Max Berry, Contributing Critic- New York City
In the newest play by Jake Shore, “The Sun Hangs There Between the Buildings and the Trees” tackles ideas of the morality of murder and when it is acceptable to take matters into your own hands. Centering around two college professors who decide to start organizing the murders of rapists and other criminals on their campus in order to save the lives of the other students, “The Sun Hangs There Between the Buildings and the Trees” keeps you on your toes, giving you just enough information to consider the morality of the situation, but not enough to be totally sure what’s going on.
This play is full of secrets between both the characters and each other and the characters and the audience. In a beautiful demonstration of suspense, we are not given all of the answers about what exactly is happening until the plays abrupt conclusion, and even then, I found myself unsure. This was quite enjoyable and it was in these moments where I was on the edge of my seat and hanging on every word. I love that the play gave me, as an audience member just enough information, but not all of it. The play’s successful moments could be summed up in the tone of the first scene, beginning as a casual lunch between colleagues and eventually becoming a meeting much more sinister and compelling. You know something is off from the first line, despite its casualness, and throughout the scene you are anxiously waiting the sinister reveal. It was these moments (Often between Isaac J. Conner’s Barry and Andrea Peterson’s Nora) that I enjoyed the most. These moments were filed to the brim with high tension and an urgency and I was always eager to find out more whenever these two spoke.
On the flip side of this, however, the scenes with Ken (Maurice McPherson), I was less interested in. They seemed to slow down the play and I found myself longing to return to another anxious lunch conversation with Barry and Nora. His journey of figuring out the truth of what is wife was doing didn’t grab me. I would much rather have watched the same truths be revealed simply through Barry and Nora. With the exception of one great scene between Ken and Barry (of which held a moment of silence that was one of the most compelling in the play), something about his character seemed to slow the play down for me. Though, I did enjoy the performance by Maurice McPherson, who had many great serious as well as humorous moments.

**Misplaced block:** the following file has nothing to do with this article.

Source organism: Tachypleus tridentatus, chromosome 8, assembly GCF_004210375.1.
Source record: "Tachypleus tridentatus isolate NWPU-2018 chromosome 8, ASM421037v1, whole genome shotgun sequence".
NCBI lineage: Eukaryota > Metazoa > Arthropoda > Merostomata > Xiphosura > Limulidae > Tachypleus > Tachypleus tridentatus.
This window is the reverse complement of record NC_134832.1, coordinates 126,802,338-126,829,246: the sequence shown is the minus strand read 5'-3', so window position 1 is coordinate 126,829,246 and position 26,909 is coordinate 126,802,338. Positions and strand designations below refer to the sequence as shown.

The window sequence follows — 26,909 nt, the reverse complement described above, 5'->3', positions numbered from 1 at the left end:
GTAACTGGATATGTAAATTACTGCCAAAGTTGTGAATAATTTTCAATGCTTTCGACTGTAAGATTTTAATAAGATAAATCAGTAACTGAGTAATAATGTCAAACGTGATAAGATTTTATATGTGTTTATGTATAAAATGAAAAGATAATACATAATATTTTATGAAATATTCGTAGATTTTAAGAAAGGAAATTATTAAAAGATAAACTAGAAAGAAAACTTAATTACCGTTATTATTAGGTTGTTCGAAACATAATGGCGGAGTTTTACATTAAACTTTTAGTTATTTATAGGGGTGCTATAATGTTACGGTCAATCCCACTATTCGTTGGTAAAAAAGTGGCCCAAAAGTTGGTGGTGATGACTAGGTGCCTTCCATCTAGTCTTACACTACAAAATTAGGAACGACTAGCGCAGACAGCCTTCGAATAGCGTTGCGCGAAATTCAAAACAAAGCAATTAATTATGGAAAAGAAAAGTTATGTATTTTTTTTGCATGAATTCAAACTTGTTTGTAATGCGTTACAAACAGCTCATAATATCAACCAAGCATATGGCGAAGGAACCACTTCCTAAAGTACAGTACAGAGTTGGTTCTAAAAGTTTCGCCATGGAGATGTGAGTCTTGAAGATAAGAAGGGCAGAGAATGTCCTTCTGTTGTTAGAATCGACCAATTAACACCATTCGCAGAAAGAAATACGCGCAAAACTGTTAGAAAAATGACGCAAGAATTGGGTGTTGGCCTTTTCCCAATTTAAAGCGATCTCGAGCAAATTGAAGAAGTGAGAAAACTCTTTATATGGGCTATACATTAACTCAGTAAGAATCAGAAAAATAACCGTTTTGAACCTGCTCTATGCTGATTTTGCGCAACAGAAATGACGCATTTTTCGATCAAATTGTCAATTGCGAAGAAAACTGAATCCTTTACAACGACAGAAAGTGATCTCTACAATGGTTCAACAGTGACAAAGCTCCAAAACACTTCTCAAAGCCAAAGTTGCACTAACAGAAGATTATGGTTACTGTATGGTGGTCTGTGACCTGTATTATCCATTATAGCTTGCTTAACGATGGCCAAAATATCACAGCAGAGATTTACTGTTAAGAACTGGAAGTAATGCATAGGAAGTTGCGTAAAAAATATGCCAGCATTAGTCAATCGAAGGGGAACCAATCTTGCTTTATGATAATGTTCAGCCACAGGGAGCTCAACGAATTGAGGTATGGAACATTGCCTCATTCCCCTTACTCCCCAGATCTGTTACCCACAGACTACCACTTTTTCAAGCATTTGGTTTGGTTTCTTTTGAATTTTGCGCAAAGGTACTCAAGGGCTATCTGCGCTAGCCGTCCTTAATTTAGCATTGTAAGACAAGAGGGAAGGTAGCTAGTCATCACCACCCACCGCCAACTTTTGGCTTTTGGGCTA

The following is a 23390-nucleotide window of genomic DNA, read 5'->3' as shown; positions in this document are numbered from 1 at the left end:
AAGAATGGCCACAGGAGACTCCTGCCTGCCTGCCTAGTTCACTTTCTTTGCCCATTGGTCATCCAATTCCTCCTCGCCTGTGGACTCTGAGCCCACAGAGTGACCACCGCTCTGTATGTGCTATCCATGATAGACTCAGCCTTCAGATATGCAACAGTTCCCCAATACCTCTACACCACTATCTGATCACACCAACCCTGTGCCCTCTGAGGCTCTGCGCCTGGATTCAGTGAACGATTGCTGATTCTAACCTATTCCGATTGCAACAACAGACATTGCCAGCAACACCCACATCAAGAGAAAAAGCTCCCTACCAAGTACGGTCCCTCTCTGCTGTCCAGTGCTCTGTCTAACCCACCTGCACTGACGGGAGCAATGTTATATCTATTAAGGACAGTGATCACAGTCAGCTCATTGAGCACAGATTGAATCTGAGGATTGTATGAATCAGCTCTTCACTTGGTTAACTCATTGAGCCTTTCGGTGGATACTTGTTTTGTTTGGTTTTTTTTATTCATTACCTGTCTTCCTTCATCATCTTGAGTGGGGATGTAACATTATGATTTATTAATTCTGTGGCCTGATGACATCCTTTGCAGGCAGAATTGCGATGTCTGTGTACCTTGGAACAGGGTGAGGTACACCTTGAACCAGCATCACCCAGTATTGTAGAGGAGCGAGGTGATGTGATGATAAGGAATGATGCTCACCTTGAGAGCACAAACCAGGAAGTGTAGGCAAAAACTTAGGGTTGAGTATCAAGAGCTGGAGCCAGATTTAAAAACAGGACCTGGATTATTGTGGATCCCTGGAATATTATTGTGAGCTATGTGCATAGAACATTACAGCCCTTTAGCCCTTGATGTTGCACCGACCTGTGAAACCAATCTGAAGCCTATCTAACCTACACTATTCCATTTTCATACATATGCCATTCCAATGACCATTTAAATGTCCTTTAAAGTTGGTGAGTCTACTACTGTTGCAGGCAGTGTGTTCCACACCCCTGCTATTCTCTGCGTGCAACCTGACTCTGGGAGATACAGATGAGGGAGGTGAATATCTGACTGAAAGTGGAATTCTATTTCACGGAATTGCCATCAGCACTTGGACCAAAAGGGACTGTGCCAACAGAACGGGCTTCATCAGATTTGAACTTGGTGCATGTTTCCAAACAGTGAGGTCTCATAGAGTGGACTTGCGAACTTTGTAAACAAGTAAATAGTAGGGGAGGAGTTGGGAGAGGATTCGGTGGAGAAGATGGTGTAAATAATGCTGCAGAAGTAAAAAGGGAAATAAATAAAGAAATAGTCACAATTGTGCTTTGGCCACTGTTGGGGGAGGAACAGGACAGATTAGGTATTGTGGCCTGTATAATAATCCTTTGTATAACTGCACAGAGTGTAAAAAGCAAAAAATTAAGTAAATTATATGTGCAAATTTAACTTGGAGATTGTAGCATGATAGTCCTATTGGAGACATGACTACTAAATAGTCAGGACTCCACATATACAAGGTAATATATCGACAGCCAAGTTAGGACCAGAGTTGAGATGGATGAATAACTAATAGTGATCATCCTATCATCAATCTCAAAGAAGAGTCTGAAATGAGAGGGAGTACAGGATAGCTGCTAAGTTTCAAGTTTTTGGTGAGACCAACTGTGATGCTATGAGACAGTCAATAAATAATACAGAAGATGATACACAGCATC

The ending also felt like it could have benefited from one more scene. It stopped rather abruptly, and while I’m sure this was a very deliberate choice, I found myself not fully satisfied. Perhaps this is exactly what Shore intended, but I still couldn’t help but feel slightly let down after the final confrontation.
Overall, this was a very enjoyable play with some suspenseful moments and really interesting questions it’s asking. I just would have liked to have seen a little more of Nora and Barry and a little less of Ken, as well as possibly a more satisfying conclusion. Despite those two points, however, I found myself thinking more deeply about the morality of murder as I walked out of the theater, with a sort of puzzled smile on my face.
“The Sun Hangs There Between The Buildings and the Trees” was written and directed by Jake Shore.
It features: Isaac J. Conner, Andrea Peterson, and Maurice McPherson.
It runs at UNDER St. Marks Theater(4 St Marks Pl, New York, NY 10009) July 13-August 10, every Saturday at 2PM